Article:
I've posted info like this in the past. Driving on a flat freeway near sea level will kill your gas mileage compared to driving uphill in the higher elevations. I've taken trips up to Bodie State Park which is over 8K foot elevation and I live at around the 4K foot mark. On those trips up, I've gotten the best mileage of anywhere I've ever gone (even traveling to the ocean downhill). Last time I went up there was with the BFG AT KO tires, and I still got between 22-23 mpg (that's in a 4x4 DC LB). With family living up in the mountains (above 6K feet), I learned a long time ago that no matter what vehicle we drove we always got the best gas mileage. Even my 1972 Rx2 I had, which averaged around 16 mpg, would get 18 mph on the flat highways near sea level, but I would see 20 mpg going up into the mountains.
     
  11. Jan 13, 2011 at 9:48 AM
    #11
    Jdevine80

    Jdevine80 Member

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    ^

    I like your explanation on air resistance. I was thinking about that too. Explains why I've been getting better MPG when going skiing up I-70.
     
  12. Jan 13, 2011 at 9:49 AM
    #12
    KenLyns

    KenLyns Lord of War

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    Why would less oxgen in the air cause the ECM to put more fuel to correct A/F ratio?

    More likely explanation is that less oxygen in the air means the engine makes less power at any given RPM, so you step on the throttle a bit more to compensate and rev higher.

    Temperature differences play a role. The gas pumps I've seen typically have a sticker that says "volume corrected to xxxx deg". On a cold day, it means the volume of gasoline that went into the tank is different than what the pump meter says.
     
  13. Jan 13, 2011 at 9:53 AM
    #13
    05Moose

    05Moose Middle-Aged Member

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    In the snow (NorCal)
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    There's another case in point. You lose power because the air is thinner and you're getting less fuel. Anyone that's a pilot and flies to higher elevations knows that you lose power at higher elevations. You either need a turbo or an engine with enough power to fly up to those higher elevations. This is usually taught in your first flying class (it was in mine anyway).
     
  14. Jan 13, 2011 at 10:04 AM
    #14
    Baadboy11

    Baadboy11 [OP] Well-Known Member

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    Only thing with the elevation change is that my last tank (17 mpg) was in Colorado. And when I used to live there I never saw anything above 17mpg. It almost seems to me that after I drove out here the computer corrected for new filter, then after awhile in Colorado it corrected again and gave me worse mileage?

    Could the computer correct for the change in elevation (air density) to give me worse mileage? Does the computer even correct such things?
     
  15. Jan 13, 2011 at 10:10 AM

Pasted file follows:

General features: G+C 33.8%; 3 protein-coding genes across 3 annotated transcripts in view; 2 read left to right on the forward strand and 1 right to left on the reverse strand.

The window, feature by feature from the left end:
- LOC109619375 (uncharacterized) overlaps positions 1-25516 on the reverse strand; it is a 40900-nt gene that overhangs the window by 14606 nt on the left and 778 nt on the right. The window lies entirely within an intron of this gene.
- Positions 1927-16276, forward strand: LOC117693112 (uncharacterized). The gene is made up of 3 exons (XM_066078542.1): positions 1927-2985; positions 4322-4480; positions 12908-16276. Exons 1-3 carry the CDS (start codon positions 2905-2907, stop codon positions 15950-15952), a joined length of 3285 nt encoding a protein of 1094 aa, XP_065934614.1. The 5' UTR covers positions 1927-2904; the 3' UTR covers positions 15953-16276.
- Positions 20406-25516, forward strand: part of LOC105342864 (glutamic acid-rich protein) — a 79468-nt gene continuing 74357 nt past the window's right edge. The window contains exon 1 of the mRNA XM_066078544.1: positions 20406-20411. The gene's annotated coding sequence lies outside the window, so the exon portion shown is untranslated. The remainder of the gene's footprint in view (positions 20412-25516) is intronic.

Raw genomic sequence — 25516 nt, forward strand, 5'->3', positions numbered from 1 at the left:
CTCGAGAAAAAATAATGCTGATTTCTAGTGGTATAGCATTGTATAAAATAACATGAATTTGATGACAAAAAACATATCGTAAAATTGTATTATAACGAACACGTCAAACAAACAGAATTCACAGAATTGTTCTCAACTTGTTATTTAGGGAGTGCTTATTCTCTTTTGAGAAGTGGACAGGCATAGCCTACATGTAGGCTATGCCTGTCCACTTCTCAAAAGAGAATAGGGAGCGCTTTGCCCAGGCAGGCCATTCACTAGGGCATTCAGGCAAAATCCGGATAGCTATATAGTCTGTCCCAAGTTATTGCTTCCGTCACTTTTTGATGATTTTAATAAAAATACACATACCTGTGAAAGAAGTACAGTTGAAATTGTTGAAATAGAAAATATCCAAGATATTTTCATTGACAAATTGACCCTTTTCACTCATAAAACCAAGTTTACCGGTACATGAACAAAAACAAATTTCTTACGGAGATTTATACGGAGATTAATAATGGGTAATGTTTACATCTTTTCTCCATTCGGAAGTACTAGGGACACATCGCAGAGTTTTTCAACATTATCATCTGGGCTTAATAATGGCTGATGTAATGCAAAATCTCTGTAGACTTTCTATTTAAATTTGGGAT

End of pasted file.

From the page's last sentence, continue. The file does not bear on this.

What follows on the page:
#15
    05Moose

    05Moose Middle-Aged Member

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    In the snow (NorCal)
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    '05 4x4 DC LB SR5 (LSD & Tow Pkg), Timbrens, AAL, 5100s (.85), Owned: 12/3/04 Mods: Fog, Map/Dome Light, Illuminated 4wd Switch, Washable Cabin Air Filter
    What's your current driving situation where you're getting the 17 now? Are you starting it up in the morning, driving to work, leaving work to go home, repeating the process until you need to fill up again? If that's the case, you're probably driving with the engine cold multiple times per tank.

    I would say you probably got good mileage on your trip out because of the elevation gain and the fact that the truck was probably being warmed up at most once a day and then driven until low on fuel? You use a lot of gas when the engine is cold. The more you drive it on a single tank while the engine is warm (with only one cold start) will likely result in better MPGs as a rule of thumb whatever elevation you're at. My worst MPGs are in the winter because of the cold starts (we're on 10% ethanol year round so that has nothing to do with it here).
     
  16. Jan 13, 2011 at 10:20 AM
    #16
    Baadboy11

    Baadboy11 [OP] Well-Known Member

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    Actually while I was driving out there (highway) I was getting 15-16. But it was a mix of highway and town where I got the 18-19. Short trips as well as longer.
     
  17. Jan 13, 2011 at 11:29 AM
    #17
    05Moose

    05Moose Middle-Aged Member

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    In the snow (NorCal)
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    '05 4x4 DC LB SR5 #8 (LSD, Tow Pkg)
    '05 4x4 DC LB SR5 (LSD & Tow Pkg), Timbrens, AAL, 5100s (.85), Owned: 12/3/04 Mods: Fog, Map/Dome Light, Illuminated 4wd Switch, Washable Cabin Air Filter
    Then I'm stumped. Other than knowing that the faster you drive, the less MPGs you get. So if highway driving was greater than 60 mph, then the MPGs begin to decline the faster you go. Same goes for a lot of stop and go or just plain city driving. Now if you're doing back roads or highway in the 40-55 mph range, then that should give you the best mileage. Beyond that, I can't see anything else to affect your MPGs. Maybe someone else will have some other ideas.